Are You Too Clean?
You shower, you put on clean clothes, you wash your hands with antibacterial soap, you keep the house spic and span, you work in a clean office – and you set yourself up for disease and depression. That’s what some scientists are proposing with the “hygiene hypothesis.” By depriving yourself of access to your bacterial helpers, you’re living unnaturally.
Dr. Charles Raison of Emory University explained the Hygiene Hypothesis in a short video interview on PhysOrg. Earlier studies had implicated allergies and other problems with over-cleanliness, but now he is conducting experiments with the hunch that genetic dispositions to depression are also linked to deprivation of “ancient relationships with microorganisms in soil, food and the gut” that our ancestors had that helped keep inflammation at bay.
Science Daily reported on studies at Michigan University that suggested antibacterial soaps can make you sick. Triclosan and BPA could “play a role in changing the micro-organisms to which we are exposed in such a way that our immune system development in childhood is affected.” One of the researchers remarked, “It is possible that a person can be too clean for their own good.”
In another article on PhysOrg, Professor Mark Viney at the University of Bristol has conducted experiments with mice to show that the immune system is boosted by life in the wild. And if you can handle the yuck factor of a story on Science Daily, New York University researchers are studying a new treatment for inflammatory bowel disease: “worm therapy.” These articles suggest that we need to reduce our hesitancy to the elements and ecology of the out-of-doors a little, and while not rolling in the mud with pigs, understand that we have a living environment that can do us good. For more on the hygiene hypothesis, see 01/13/2010 bullet 3, 03/09/2008, 04/11/2007, and 08/02/2006.
On a different but somewhat related subject, why are African nations so far behind in food production? Don’t they have more exposure to the outdoors and their fellow creatures? Some westerners can only think of malaria, ebola, guinea worms, lion attacks, starvation and other horrific trials the inhabitants of the African continent face in their struggle to survive. But the BBC News reviewed a new book called The New Harvest, by Harvard University professor Calestous Juma, that points the blame on something else: the lack of political will. There would be no need for those endless appeals to feed the starving children; Africa could feed itself in a generation, Juma says, and even export food to other countries. With modern equipment, better roads, crop improvements and other factors, African agriculture could grow like it has in the west, rather than fall, like it has 10% since 1960. What is “needed above all else was the political will at the highest level.”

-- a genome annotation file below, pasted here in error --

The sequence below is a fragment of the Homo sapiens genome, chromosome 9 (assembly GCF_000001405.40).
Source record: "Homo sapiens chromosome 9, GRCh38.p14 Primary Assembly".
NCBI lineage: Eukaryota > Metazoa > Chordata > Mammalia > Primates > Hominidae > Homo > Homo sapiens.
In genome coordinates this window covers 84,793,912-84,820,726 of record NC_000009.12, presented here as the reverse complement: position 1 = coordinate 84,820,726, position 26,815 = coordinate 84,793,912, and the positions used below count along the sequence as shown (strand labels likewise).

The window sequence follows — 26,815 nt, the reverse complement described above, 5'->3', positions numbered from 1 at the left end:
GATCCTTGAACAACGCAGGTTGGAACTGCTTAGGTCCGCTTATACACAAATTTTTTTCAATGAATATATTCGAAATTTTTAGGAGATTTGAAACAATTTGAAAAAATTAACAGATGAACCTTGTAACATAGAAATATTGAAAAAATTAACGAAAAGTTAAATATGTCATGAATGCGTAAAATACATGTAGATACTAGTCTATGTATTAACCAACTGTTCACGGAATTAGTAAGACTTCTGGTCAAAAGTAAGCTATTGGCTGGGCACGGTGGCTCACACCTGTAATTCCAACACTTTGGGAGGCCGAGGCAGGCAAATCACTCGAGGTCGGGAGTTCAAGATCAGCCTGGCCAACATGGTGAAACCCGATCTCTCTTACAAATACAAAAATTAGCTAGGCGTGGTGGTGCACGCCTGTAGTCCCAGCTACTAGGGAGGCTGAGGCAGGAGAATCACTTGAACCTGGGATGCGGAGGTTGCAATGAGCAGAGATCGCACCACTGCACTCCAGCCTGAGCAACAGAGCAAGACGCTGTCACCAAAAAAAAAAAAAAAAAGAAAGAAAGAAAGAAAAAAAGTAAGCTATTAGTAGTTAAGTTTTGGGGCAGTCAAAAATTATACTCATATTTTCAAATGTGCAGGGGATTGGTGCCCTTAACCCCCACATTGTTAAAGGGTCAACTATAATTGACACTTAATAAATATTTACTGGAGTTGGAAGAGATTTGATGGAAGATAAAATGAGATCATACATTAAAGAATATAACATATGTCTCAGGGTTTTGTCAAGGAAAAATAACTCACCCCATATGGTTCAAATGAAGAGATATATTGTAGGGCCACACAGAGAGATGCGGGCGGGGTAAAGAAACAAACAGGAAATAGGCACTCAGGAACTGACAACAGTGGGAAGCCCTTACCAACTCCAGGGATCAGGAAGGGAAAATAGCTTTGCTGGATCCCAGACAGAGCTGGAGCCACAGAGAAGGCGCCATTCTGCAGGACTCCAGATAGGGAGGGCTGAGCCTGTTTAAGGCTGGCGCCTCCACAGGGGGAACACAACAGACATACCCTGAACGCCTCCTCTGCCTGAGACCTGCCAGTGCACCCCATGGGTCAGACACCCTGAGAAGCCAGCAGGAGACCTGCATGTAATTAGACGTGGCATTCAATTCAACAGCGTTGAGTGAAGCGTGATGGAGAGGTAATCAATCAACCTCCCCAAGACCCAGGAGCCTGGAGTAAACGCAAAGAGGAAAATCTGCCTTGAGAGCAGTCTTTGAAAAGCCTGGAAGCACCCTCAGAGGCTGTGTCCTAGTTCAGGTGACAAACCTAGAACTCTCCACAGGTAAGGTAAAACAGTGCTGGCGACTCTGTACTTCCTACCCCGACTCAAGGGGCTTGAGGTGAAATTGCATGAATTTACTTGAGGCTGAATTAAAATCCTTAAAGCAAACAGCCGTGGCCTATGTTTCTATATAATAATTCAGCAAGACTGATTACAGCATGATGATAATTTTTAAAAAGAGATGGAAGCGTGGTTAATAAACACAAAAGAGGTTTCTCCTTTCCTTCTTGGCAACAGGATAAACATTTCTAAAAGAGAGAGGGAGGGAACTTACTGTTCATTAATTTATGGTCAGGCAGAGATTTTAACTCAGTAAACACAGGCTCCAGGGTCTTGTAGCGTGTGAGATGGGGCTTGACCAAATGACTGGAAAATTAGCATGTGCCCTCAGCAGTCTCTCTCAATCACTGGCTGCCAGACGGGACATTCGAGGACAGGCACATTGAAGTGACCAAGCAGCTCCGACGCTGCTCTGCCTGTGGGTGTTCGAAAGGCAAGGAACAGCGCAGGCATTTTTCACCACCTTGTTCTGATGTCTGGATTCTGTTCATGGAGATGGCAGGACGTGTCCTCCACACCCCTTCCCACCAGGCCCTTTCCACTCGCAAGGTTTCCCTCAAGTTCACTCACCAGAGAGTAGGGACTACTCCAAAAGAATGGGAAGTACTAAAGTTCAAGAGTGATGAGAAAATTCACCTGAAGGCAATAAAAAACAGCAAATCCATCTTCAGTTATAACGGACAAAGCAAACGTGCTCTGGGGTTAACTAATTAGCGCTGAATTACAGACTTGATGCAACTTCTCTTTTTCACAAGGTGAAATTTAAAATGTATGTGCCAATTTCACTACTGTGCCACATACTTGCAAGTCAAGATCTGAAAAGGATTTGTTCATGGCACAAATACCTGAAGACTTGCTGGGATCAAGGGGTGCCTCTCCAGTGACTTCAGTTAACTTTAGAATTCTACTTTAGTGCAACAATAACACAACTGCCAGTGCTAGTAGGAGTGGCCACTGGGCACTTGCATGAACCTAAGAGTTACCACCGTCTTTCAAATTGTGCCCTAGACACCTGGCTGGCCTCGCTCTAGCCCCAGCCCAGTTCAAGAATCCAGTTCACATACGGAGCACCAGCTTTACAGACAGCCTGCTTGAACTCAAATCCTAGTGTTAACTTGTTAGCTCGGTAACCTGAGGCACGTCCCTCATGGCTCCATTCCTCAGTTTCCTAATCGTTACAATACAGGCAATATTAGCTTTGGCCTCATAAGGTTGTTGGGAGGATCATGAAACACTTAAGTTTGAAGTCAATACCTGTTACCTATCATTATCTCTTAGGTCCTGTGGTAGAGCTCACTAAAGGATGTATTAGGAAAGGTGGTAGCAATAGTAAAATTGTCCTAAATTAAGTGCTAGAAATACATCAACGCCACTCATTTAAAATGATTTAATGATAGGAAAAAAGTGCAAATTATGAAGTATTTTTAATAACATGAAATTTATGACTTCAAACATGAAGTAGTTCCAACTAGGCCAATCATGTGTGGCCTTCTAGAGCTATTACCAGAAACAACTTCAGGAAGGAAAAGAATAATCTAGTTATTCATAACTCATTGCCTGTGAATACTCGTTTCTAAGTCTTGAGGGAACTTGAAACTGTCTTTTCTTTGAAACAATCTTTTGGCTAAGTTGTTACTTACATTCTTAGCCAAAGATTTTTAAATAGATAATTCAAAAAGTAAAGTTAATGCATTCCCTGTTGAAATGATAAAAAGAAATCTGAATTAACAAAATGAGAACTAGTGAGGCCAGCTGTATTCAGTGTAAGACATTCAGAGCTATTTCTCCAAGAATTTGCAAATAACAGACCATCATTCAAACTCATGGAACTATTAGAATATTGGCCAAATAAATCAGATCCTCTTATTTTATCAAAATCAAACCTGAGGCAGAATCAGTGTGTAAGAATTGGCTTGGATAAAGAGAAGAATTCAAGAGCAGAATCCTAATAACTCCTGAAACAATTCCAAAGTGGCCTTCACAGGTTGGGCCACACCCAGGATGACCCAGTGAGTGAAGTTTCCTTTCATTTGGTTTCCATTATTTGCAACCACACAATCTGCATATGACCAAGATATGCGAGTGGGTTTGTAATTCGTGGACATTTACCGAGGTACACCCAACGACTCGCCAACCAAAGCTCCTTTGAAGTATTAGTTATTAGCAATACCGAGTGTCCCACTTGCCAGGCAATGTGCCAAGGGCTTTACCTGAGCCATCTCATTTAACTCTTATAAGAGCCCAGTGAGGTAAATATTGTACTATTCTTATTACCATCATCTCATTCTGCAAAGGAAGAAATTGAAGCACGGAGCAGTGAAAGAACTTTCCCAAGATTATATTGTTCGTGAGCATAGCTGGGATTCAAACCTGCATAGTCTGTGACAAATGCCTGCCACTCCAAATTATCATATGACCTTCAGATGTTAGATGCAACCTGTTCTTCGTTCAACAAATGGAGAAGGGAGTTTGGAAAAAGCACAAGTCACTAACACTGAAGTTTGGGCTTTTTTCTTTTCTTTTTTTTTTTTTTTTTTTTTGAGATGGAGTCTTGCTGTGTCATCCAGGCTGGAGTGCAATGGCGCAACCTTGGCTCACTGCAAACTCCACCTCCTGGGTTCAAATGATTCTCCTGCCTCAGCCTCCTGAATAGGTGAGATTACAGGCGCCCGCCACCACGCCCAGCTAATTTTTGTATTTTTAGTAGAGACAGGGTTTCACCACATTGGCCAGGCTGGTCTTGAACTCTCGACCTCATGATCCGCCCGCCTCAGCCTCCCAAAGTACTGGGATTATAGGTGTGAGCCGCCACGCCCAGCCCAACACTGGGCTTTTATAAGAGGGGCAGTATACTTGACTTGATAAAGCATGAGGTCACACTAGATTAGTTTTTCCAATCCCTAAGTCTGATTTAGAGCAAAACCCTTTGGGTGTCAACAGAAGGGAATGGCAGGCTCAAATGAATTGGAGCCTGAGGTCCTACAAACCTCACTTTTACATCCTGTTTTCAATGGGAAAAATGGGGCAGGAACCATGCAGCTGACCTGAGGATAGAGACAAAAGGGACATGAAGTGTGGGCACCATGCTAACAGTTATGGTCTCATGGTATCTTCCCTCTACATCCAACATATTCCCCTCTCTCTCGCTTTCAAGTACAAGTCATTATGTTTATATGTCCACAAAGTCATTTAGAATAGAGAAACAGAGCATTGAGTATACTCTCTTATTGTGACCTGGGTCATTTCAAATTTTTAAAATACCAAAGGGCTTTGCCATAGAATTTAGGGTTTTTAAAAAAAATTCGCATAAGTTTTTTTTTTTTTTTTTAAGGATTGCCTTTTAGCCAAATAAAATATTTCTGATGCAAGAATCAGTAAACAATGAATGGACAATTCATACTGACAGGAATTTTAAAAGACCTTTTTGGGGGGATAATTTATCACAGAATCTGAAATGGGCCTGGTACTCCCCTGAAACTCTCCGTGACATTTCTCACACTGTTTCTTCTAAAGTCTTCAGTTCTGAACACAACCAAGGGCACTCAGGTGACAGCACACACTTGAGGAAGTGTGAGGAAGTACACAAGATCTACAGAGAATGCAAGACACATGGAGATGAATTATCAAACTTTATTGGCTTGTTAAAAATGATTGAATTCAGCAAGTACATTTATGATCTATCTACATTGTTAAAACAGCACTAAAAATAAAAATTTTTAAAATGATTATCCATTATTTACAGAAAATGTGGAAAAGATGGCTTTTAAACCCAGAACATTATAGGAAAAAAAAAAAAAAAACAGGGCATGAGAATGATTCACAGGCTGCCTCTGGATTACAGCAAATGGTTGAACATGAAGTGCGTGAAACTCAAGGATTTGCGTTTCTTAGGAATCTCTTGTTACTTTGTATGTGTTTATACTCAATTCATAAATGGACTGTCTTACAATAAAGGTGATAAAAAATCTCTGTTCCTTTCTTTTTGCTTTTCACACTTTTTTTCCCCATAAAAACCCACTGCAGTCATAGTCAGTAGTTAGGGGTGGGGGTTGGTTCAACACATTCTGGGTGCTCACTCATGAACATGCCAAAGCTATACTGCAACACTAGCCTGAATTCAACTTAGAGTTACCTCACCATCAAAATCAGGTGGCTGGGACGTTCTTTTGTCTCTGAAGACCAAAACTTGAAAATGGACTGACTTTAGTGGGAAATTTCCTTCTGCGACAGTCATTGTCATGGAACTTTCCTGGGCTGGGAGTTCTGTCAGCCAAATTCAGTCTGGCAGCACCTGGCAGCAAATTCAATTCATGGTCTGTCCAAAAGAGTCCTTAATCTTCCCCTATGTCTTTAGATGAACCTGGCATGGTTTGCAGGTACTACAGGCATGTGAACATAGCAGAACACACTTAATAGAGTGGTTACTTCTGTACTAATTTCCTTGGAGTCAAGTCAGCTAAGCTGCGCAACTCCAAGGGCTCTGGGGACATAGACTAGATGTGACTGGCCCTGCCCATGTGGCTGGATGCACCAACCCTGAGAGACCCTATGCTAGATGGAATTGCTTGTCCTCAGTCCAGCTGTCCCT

“Political will” is a euphemism for “getting rid of tyrannical, selfish dictators.” Africa has tremendous natural resources, but is held in its grip of poverty by lack of benevolent leadership based on Judeo-Christian principles. Get rid of the Mugabe types and the continent could prosper every bit as much as other countries.
Do you get outdoors enough? Take more walks outside. Enjoy the trees, plants, animals more – they are your fellow creatures. Evolutionists explain that we evolved with them, and that’s why we need them; but creationists can better explain that God gave us the ecology we need to be healthy. While it has run amok since the original creation due to judgment on sin, the creation still exhibits God’s sustenance and providence (e.g., Psalm 104). There are still roles for our bacterial travelers, both inside and outside, to give us healthy balance, buffer against stress, and keep our immune systems well trained in the recognition of good and bad agents. We could not even digest our food without their help.
Think of how many people for millennia worked closely with the earth, camped out of doors, and got more exercise. We neglect those things at risk of loss of not only good health but good attitudes. Looking at our world as a purposeful creation enhances the experience of connection with nature.